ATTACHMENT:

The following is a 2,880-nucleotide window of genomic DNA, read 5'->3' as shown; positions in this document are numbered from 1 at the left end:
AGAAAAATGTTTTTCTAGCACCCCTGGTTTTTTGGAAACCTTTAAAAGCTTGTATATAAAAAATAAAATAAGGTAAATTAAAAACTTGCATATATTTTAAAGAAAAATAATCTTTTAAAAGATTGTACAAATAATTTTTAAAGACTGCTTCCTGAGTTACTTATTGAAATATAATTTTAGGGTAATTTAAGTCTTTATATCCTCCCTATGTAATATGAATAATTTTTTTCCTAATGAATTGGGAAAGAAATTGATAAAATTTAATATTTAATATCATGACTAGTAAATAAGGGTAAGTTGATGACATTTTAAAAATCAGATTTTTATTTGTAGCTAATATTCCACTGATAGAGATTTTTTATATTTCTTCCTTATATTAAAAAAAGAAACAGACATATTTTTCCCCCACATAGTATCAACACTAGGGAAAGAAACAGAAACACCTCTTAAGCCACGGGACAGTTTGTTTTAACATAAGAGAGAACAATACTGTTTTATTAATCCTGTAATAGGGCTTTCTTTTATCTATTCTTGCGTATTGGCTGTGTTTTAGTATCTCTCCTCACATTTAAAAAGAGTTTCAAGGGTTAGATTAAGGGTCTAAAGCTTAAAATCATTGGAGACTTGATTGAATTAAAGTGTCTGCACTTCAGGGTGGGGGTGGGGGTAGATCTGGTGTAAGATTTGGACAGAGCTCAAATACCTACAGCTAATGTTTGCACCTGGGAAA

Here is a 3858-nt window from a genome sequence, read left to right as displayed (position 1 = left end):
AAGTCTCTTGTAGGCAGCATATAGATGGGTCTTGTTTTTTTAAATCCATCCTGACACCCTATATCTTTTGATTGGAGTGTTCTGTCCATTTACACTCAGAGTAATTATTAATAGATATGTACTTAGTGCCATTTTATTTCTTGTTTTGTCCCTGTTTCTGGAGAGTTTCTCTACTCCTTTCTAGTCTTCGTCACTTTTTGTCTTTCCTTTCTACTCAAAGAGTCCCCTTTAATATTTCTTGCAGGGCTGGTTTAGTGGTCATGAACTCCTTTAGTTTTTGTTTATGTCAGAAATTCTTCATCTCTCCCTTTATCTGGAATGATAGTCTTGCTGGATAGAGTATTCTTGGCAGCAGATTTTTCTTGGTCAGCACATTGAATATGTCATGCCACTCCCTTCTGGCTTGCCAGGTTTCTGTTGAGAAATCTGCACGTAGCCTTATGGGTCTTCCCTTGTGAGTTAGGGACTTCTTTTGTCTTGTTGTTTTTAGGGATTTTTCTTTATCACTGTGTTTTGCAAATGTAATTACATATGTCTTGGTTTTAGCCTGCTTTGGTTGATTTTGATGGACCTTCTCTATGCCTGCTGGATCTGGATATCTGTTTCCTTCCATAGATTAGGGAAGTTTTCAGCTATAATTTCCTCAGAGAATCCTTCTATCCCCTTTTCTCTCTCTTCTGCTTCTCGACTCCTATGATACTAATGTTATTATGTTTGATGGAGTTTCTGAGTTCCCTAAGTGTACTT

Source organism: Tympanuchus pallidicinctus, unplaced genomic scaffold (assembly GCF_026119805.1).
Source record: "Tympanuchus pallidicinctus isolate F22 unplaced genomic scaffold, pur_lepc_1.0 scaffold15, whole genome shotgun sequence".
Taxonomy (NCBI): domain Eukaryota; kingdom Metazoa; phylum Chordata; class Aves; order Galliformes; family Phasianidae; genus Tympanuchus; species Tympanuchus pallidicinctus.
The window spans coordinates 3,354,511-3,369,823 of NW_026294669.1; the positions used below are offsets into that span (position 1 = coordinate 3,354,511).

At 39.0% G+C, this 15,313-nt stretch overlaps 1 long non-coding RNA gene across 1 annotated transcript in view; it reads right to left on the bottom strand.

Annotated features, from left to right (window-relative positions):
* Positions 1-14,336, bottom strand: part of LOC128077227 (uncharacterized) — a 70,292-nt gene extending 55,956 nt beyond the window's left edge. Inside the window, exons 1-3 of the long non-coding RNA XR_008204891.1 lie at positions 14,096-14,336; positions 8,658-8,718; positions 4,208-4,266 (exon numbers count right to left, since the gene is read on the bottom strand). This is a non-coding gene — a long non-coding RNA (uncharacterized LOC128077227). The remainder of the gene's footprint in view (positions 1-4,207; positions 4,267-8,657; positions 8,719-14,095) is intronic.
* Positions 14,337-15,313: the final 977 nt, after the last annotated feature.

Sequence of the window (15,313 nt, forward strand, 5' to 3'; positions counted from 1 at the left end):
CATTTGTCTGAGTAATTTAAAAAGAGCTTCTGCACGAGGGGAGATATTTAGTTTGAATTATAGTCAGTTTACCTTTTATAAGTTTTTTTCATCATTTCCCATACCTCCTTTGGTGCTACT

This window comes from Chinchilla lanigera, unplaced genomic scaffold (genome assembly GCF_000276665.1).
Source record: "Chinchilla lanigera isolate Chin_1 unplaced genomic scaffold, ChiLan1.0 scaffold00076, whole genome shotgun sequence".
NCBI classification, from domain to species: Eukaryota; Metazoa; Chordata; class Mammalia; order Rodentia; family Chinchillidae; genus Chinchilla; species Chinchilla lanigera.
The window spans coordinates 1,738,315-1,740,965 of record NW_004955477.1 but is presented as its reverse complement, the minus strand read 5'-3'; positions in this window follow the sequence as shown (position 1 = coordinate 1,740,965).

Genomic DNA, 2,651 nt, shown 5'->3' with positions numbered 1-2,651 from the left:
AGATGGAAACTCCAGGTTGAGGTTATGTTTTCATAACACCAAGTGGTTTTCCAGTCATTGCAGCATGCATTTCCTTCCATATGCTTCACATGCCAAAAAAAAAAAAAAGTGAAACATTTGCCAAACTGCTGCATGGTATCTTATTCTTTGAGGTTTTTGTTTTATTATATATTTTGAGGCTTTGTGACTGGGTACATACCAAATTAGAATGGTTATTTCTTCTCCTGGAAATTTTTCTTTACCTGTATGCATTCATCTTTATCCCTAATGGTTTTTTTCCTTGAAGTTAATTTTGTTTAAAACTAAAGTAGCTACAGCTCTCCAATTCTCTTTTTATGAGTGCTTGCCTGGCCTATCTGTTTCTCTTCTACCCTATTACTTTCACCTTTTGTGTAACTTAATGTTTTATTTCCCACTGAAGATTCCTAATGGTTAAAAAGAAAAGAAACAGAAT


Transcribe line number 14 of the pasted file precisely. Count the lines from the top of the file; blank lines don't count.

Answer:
CATTTGTCTGAGTAATTTAAAAAGAGCTTCTGCACGAGGGGAGATATTTAGTTTGAATTATAGTCAGTTTACCTTTTATAAGTTTTTTTCATCATTTCCCATACCTCCTTTGGTGCTACT